In producing the inventive composition, no limitation is posed on the machine used for kneading and examples thereof include a screw extruder, a kneader, a Banbury mixer, a twin-screw extruder, etc. In particular, use of a twin-screw extruder is preferred in view of kneading and dynamic crosslinking. Further, kneading can be performed serially using two or more kneading machines.

The rubber particles, the domain phase of the inventive composition, are crosslinked at least partially. The inventive composition as such can be produced by so-called dynamic crosslinking, i.e., preliminarily kneading a rubber component that forms rubber particles with a conductivity imparting agent and additives other than crosslinking ones, melt-kneading the thus-treated rubber component, a thermoplastic resin component, and optionally other additives as needed in a twin-screw extruder or the like, adding a crosslinking agent for crosslinking the rubber particles while dispersing the rubber particles in the thermoplastic resin matrix phase to effect crosslinking dynamically during the kneading. Dynamic crosslinking may be performed by kneading at 150 to 300° C. using, for example, a sulfur base, organic peroxide base, metal oxide base, or phenol resin, quinone dioxime crosslinking agent.

The kind of crosslinking agent, dynamic crosslinking conditions (temperature, time), etc. may be decided appropriately depending on the composition of the rubber composition but not limited particularly.

As the crosslinking agent may be used the above-described ones. More particularly, sulfur based crosslinking agent includes powderish sulfur, depositing sulfur, high dispersion sulfur, surface treated sulfur, insoluble sulfur, dimorpholine disulfide, alkylphenol disulfide, etc. It may be used in an addition amount on the order of, for example, 0.5 to 4 parts by weight per 100 parts by weight of rubber.

The organic peroxide base crosslinking agent include benzoyl peroxide, t-butyl hydroperoxide, 2,4-dichlorobenzoyl peroxide, 2,5-dimethyl-2,5-di(t-butylperoxy)hexane, 2,5-dimethylhexane-2,5-di(peroxybenzoate), etc. It maybe used in an amount on the order of, for example, 1 to 15 parts by weight per 100 parts by weight of, rubber.

Further, the phenol resin base crosslinking agent includes bromide of alkylphenol resins and mixed crosslinking agent containing a halogen donor such as tin chloride or chloroprene and an alkylphenol resin. It may be used in an amount on the order of, for example, 1 to 20 parts by weight per 100 parts by weight of rubber.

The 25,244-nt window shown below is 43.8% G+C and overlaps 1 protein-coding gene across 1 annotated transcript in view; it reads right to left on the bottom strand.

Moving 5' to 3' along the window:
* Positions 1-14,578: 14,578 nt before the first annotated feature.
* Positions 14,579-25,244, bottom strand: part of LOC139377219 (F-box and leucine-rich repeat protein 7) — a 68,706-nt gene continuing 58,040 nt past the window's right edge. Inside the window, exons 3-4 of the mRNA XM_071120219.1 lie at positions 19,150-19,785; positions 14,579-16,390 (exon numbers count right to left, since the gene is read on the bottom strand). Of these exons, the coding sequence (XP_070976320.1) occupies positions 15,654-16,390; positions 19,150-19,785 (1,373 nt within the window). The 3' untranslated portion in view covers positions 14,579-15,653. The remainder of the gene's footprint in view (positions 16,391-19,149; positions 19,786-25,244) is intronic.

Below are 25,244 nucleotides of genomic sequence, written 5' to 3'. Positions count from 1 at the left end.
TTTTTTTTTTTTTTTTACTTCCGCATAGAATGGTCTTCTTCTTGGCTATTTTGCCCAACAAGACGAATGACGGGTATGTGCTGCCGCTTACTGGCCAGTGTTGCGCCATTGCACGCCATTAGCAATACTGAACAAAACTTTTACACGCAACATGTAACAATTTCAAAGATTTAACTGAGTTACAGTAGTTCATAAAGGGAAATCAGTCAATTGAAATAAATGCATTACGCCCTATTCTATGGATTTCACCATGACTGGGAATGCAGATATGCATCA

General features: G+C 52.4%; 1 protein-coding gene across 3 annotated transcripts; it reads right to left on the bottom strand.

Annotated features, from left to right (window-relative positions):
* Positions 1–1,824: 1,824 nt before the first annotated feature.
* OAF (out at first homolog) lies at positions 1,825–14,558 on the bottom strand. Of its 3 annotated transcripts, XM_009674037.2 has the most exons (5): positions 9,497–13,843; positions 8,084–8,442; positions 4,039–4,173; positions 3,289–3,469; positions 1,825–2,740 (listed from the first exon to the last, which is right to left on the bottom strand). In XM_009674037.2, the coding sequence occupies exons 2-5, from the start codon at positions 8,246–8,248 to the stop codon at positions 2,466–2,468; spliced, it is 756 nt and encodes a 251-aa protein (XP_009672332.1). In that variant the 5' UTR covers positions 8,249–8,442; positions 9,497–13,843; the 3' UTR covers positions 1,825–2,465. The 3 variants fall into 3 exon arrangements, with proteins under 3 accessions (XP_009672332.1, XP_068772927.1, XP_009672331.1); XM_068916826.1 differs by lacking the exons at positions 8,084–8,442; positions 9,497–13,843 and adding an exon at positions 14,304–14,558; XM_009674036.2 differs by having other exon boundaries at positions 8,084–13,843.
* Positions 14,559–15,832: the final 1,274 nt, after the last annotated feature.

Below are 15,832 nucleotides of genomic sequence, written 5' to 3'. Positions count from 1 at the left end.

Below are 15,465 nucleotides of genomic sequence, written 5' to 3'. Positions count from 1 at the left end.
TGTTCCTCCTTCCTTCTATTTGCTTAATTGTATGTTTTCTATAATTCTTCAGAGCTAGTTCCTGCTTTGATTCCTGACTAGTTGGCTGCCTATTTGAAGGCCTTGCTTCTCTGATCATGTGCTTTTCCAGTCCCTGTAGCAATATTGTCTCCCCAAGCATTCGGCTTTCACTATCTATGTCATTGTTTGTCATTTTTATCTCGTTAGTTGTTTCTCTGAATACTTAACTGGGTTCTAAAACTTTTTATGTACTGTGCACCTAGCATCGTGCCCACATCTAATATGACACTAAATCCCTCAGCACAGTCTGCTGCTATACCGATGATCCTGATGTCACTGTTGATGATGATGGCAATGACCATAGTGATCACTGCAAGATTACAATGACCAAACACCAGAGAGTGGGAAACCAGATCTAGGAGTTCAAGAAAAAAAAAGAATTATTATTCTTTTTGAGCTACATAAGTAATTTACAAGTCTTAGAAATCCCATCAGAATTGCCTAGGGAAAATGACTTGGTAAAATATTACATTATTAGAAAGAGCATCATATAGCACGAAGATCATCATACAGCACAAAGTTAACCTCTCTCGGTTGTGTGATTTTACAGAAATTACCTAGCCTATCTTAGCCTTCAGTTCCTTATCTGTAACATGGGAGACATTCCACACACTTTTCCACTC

Other crosslinking agents include, for example, zinc white (on the order of 5 parts by weight), magnesium oxide (on the order of 4 parts by weight), litharge (on the order of 10 to 20 parts by weight), p-quinone dioxime, p-dibenzoyl quinone dioxime, tetrachloro-p-benzoquinone, poly(p-dinitrosobenzene) (on the order of 2 to 10 parts by weight), and methylene dianiline (oh the order of 0.2 to 10 parts by weight).

If necessary, a crosslinking accelerator may be added. General crosslinking accelerators such as aldehyde-ammonia base, guanidine base, thiazole base, sulfenamide base, thiuram base, dithioic acid salt base, and thiourea base crosslinking accelerator may be used in an amount on the order of, for example, 0.5 to 2 parts by weight.

More specifically, the aldehyde-ammonia base crosslinking accelerator include hexamethylenetetramine, etc.;

The guanidine base crosslinking accelerator includes diphenylguanidine, etc.;

The thiazole base crosslinking accelerator includes, dibenzothiazyl disulfide (DM), 2-mercaptobenzothiazole and Zn salt thereof, cyclohexylamine salt of 2-(4′-morpholinodithio) benzothiazole, etc.;

The sulfenamide base crosslinking accelerator includes cyclohexylbenzothiazolylsulfenamide (CBS), N-oxydiethylenebenzothiazolyl-2-sulfenamide, N-t-butyl-2-benzothiazolylsulfenamide, 2-(dimorpholinyldithio)benzothiazole, etc.;

The thiuram base crosslinking accelerator includes tetramethylthiuram disulfide (TMTD), tetraethylthiuram disulfide, tetramethylthiuram monosulfide (TMTM), dipentamethylenethiuram tetrasulfide, etc.;

The dithioic acid base, crosslinking accelerator includes Zn dimethyldithiocarbamate, Zn diethyldithiocarbamate, Zn di-n-butyldithiocarbamate, Zn ethylphenyldithiocarbamate, Te diethyldithiocarbamate, Cu dimethyldithiocarbamate, Fe dimethyldithiocarbamate, pipecholine pipecholyldithiocarbamate, etc.;

The thiourea base crosslinking accelerator includes ethylenethiourea, diethylthiourea, etc.

As the crosslinking accelerator may be used general aids for rubber. For example, zinc white (on the order of 5 parts by weight), stearic acid, oleic acid or Zn salts thereof (on the order of 2 to 4 parts by weight), etc. may be used.